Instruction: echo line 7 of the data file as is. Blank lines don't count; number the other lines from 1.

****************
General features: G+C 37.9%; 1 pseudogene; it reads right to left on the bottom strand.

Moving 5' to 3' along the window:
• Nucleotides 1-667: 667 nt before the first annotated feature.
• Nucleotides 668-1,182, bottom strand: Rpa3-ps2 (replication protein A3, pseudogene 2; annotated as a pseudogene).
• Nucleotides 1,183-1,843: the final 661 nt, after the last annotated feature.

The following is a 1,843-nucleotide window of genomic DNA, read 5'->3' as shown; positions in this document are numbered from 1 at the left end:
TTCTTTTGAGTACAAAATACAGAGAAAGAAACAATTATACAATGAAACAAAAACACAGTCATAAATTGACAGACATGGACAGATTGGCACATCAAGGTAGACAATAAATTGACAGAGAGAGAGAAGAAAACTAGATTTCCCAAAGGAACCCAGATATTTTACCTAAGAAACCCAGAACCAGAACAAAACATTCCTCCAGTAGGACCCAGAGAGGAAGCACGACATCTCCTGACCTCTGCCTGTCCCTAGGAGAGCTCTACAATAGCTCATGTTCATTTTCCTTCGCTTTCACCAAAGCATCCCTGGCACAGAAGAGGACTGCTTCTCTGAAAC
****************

TTCTTTTGAGTACAAAATACAGAGAAAGAAACAATTATACAATGAAACAAAAACACAGTCATAAATTGACAGACATGGACAGATTGGCACATCAAGGTAGACAATAAATTGACAGAGAGAGAGAAGAAAACTAGATTTCCCAAAGGAACCCAGATATTTTACCTAAGAAACCCAGAACCAGAACAAAACATTCCTCCAGTAGGACCCAGAGAGGAAGCACGACATCTCCTGACCTCTGCCTGTCCCTAGGAGAGCTCTACAATAGCTCATGTTCATTTTCCTTCGCTTTCACCAAAGCATCCCTGGCACAGAAGAGGACTGCTTCTCTGAAAC